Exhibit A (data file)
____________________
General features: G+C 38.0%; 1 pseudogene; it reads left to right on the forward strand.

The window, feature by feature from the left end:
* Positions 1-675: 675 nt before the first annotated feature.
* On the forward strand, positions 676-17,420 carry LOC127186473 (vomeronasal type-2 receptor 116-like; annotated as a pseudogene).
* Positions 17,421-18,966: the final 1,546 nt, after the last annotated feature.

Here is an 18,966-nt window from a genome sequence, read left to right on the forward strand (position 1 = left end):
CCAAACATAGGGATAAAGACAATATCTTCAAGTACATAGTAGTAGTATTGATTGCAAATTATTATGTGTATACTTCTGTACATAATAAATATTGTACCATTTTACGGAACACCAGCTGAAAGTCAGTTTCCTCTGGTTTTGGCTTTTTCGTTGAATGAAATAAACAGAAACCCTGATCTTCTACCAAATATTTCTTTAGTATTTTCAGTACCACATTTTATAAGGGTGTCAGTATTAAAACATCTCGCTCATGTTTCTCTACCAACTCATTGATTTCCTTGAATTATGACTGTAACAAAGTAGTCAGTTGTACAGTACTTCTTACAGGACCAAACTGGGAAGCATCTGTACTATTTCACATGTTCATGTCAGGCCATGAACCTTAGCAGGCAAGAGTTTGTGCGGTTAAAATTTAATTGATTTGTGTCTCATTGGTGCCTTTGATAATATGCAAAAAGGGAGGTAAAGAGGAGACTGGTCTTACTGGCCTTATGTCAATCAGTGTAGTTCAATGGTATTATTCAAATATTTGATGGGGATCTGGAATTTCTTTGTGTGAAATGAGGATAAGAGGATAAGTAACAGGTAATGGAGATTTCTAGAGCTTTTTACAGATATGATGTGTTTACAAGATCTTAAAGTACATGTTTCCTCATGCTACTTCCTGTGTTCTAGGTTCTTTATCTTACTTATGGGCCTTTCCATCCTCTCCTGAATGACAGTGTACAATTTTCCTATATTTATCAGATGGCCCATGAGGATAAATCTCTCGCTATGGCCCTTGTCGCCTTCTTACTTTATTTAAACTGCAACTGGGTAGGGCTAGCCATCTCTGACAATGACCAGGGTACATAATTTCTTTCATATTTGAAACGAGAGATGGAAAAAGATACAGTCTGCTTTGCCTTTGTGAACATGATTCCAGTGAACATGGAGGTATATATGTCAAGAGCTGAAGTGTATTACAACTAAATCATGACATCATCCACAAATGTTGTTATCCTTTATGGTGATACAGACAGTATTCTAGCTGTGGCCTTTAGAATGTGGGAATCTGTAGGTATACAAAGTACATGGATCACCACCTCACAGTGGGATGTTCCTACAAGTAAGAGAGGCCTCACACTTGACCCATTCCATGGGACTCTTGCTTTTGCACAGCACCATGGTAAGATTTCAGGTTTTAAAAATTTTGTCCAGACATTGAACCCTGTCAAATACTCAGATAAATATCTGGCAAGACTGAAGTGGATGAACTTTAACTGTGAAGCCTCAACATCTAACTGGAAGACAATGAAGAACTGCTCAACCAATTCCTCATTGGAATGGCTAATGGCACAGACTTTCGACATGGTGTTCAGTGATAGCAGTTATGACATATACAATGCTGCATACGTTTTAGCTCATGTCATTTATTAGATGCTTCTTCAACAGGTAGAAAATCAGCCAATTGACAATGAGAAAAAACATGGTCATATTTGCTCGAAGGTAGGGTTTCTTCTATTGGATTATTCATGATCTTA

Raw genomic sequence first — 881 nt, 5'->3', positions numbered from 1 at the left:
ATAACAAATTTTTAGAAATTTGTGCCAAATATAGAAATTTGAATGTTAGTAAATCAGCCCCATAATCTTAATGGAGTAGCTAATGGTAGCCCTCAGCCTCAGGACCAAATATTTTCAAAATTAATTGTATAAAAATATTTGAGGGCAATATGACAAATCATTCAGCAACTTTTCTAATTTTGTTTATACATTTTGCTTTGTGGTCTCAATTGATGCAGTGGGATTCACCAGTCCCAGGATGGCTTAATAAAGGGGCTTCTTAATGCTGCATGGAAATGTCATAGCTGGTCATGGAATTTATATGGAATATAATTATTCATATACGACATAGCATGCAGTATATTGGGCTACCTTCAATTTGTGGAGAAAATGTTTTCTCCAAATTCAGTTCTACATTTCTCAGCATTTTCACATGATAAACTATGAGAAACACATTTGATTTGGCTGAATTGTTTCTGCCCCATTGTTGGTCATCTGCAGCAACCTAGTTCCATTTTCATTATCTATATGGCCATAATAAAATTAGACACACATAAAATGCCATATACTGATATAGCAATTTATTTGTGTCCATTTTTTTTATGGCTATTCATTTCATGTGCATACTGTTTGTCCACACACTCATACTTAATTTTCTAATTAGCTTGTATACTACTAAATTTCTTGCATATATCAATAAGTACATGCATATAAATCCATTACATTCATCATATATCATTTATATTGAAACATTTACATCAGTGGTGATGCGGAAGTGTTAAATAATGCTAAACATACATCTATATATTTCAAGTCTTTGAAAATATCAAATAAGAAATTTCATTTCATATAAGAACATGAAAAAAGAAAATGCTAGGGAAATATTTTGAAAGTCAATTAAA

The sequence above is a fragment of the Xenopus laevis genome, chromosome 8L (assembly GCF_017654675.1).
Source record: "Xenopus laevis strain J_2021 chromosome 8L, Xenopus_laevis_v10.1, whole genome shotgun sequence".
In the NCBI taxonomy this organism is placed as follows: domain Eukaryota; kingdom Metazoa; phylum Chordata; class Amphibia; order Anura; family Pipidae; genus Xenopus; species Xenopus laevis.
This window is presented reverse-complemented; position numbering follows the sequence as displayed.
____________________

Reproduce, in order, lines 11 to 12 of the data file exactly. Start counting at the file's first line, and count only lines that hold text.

Source record: "Xenopus laevis strain J_2021 chromosome 8L, Xenopus_laevis_v10.1, whole genome shotgun sequence".
In the NCBI taxonomy this organism is placed as follows: domain Eukaryota; kingdom Metazoa; phylum Chordata; class Amphibia; order Anura; family Pipidae; genus Xenopus; species Xenopus laevis.